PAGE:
As I’m writing this I’m recovering from a little bug which struck me down in what is my busiest time of the year. As well as feeling pretty rough over the last few days, I’ve been a bit frustrated with my body for ‘failing’.

But it’s a reminder that I’ve had a very busy last few weeks full of lots of events and chocolate making, and that my body needs a little rest. Rather than failing it’s actually responding – and of course it’s alright for me to get a bit frustrated as that’s a completely natural reaction!

This has got me thinking back to some of what I learned in my Mindful Self-Compassion week earlier in the year and why this applies particularly at this time of the year.

 

Compassion at Christmas

Christmas can be a wonderful time, but it can also be a difficult one too. There are often many social commitments, LOTS of things to organise, maybe difficult relationships to navigate or even the pain of feeling alone during the festive period. Any of these things can spiral into challenging emotions and stress.

In my own case, I really love Christmas but I often feel a little sad over the festive break too.

Most of my family is in Australia and this can feel a very long way away. I also miss the little traditions that are very bespoke to the Whitelys, as well as seeing the excitement of my nieces and nephew opening their gifts. Don’t get me wrong, I really treasure the time I have with my husband and family here (including my in-laws), but it is hard being away from my family too.

I guess what I’m saying it’s totally okay not to feel 100% okay over Christmas and that you can come at overwhelm, tiredness, frustration or sadness with compassion.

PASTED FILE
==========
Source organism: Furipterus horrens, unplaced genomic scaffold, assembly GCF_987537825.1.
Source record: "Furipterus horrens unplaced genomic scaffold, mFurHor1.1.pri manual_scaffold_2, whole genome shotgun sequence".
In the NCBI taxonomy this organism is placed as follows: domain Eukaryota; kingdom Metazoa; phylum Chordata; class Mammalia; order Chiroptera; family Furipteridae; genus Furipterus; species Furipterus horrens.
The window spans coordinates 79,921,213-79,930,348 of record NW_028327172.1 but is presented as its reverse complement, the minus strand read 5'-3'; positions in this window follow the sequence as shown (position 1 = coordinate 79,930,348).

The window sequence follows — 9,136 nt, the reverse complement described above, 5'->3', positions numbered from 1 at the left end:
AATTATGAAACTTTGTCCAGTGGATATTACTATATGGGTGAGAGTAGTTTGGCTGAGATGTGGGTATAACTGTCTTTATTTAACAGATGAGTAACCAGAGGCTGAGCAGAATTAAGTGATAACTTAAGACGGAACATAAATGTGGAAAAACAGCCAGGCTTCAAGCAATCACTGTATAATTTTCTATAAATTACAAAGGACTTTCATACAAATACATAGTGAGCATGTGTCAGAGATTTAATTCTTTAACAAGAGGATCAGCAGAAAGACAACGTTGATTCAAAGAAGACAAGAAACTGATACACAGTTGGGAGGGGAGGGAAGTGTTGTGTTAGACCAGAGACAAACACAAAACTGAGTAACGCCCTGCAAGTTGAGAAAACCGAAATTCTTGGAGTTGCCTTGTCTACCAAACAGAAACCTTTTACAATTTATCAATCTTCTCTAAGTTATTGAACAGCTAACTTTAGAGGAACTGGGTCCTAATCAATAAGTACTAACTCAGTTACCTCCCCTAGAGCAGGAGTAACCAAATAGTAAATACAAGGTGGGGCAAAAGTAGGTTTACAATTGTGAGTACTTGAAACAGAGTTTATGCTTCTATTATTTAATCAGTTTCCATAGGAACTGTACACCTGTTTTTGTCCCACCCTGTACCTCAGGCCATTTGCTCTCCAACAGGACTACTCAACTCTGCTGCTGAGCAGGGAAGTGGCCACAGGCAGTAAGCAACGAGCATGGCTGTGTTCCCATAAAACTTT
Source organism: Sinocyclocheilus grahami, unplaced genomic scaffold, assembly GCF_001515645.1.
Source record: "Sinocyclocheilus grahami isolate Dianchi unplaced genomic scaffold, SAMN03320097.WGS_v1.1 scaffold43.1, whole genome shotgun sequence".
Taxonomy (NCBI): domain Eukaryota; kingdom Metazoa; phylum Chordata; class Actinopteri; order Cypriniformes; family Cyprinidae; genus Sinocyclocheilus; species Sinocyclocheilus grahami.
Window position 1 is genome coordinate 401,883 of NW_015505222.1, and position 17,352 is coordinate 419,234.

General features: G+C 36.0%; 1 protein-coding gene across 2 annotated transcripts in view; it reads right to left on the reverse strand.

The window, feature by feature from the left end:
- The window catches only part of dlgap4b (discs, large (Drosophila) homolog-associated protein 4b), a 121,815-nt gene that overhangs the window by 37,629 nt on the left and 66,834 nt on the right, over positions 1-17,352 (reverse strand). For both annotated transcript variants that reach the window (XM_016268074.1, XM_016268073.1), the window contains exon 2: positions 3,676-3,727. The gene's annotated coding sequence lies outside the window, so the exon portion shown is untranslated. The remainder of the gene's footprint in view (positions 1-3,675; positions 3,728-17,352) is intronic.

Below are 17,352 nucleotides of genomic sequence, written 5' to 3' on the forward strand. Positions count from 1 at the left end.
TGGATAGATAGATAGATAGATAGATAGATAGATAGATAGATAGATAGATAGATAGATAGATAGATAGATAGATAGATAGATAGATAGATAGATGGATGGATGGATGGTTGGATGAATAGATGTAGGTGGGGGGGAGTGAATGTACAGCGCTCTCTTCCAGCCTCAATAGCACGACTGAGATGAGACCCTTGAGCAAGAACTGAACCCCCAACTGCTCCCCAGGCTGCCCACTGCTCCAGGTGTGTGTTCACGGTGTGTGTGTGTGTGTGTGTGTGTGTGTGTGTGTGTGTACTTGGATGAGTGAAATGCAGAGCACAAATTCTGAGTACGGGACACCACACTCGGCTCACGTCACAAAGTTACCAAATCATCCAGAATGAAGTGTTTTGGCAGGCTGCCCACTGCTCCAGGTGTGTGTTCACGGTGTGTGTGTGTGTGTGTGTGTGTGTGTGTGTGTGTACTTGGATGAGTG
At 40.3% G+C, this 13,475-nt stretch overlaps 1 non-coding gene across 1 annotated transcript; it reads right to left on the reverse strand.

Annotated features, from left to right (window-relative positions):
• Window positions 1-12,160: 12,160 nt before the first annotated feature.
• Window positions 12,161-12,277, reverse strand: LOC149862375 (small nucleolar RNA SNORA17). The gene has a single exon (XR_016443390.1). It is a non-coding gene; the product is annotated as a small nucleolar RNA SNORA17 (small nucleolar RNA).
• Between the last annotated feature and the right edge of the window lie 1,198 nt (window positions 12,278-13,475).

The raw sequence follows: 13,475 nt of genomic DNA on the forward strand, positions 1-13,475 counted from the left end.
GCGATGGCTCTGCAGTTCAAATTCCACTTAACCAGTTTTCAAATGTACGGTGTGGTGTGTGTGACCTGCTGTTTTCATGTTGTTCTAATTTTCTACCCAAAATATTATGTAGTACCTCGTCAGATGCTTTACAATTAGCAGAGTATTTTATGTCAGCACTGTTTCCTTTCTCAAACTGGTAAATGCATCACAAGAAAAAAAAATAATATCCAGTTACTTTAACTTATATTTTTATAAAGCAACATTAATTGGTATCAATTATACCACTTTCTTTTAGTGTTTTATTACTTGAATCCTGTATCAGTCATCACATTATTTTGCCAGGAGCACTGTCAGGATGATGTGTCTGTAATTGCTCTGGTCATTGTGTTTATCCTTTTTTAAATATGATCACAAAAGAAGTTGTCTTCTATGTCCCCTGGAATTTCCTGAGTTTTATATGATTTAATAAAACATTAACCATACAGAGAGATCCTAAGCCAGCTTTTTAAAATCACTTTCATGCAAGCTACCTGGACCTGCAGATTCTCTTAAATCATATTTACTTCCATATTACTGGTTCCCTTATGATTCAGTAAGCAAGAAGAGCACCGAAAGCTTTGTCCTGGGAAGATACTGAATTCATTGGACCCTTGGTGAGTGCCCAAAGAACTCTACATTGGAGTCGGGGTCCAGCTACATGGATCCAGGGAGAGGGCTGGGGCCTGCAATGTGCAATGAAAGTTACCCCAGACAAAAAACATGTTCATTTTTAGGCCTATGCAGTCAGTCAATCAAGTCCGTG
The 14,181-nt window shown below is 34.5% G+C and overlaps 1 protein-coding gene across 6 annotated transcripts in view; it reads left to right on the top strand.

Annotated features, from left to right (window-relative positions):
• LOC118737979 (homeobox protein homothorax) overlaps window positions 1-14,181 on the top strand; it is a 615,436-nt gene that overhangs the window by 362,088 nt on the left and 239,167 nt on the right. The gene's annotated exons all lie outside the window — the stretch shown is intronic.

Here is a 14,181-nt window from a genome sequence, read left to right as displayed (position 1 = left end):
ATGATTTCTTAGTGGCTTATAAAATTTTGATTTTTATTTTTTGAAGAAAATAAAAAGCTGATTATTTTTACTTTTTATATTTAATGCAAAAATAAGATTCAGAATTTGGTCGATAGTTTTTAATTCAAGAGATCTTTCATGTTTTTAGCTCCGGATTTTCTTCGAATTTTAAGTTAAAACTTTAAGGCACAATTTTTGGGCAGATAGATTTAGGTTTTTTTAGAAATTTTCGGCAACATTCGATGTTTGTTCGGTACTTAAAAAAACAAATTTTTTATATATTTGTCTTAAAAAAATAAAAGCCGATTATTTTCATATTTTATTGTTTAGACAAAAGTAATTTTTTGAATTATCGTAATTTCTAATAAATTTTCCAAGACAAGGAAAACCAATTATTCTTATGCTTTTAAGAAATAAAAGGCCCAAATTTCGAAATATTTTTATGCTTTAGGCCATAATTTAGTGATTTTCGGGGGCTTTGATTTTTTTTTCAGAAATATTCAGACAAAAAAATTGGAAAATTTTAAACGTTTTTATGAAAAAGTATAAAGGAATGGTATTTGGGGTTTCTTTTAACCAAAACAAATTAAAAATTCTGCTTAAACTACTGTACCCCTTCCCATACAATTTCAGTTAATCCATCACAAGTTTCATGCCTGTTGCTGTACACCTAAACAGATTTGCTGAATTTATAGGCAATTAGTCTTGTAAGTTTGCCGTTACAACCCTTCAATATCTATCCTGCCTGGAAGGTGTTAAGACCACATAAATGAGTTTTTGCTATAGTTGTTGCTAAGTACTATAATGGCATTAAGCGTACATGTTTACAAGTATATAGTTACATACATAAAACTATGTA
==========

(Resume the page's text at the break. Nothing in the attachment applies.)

Gift Yourself a Self-Compassion Break

How can you stop these feelings, emotions and experiences tipping over into overwhelm?

I’ve found one of the most useful tools from the Mindful Self-Compassion course in these situations is the Self-Compassion Break. This is a short exercise that can be done anywhere, any time. It’s not a formal meditation, but is grounded in mindfulness.

Rather than trying to block out the emotions or the difficult situation, it’s about recognising both it and the negative feelings it causes. This could be stress, anger, frustration – and saying to yourself, in language that feels natural, something like:

 

“This situation is making me angry”

“This is a moment of suffering”

“I feel stressed”

 

The second stage is to recognise that this is natural suffering that’s part of being human – or common humanity as it’s called in the Mindful Self-Compassion approach.

I then like to put my hands or one of my hands over my heart, but you might like to hold your hands or place a hand over your stomach. Choose wherever feels most soothing for you, and let your hand rest there, comforting you.

Next, consider a phrase that feels like it is the kindest thing thing you could say to yourself (you might want to practise this a few times to try out what feels right). This could be:

 

“May I be kind to myself”

“May I be strong”

“May I be patient”

 

Make sure you give yourself a little time to pause before taking yourself, compassionately, back into Christmas.

 

Further Reading

Self-Compassion Break Exercise – Dr Kristin Neff

 

Compassion at Christmas

 

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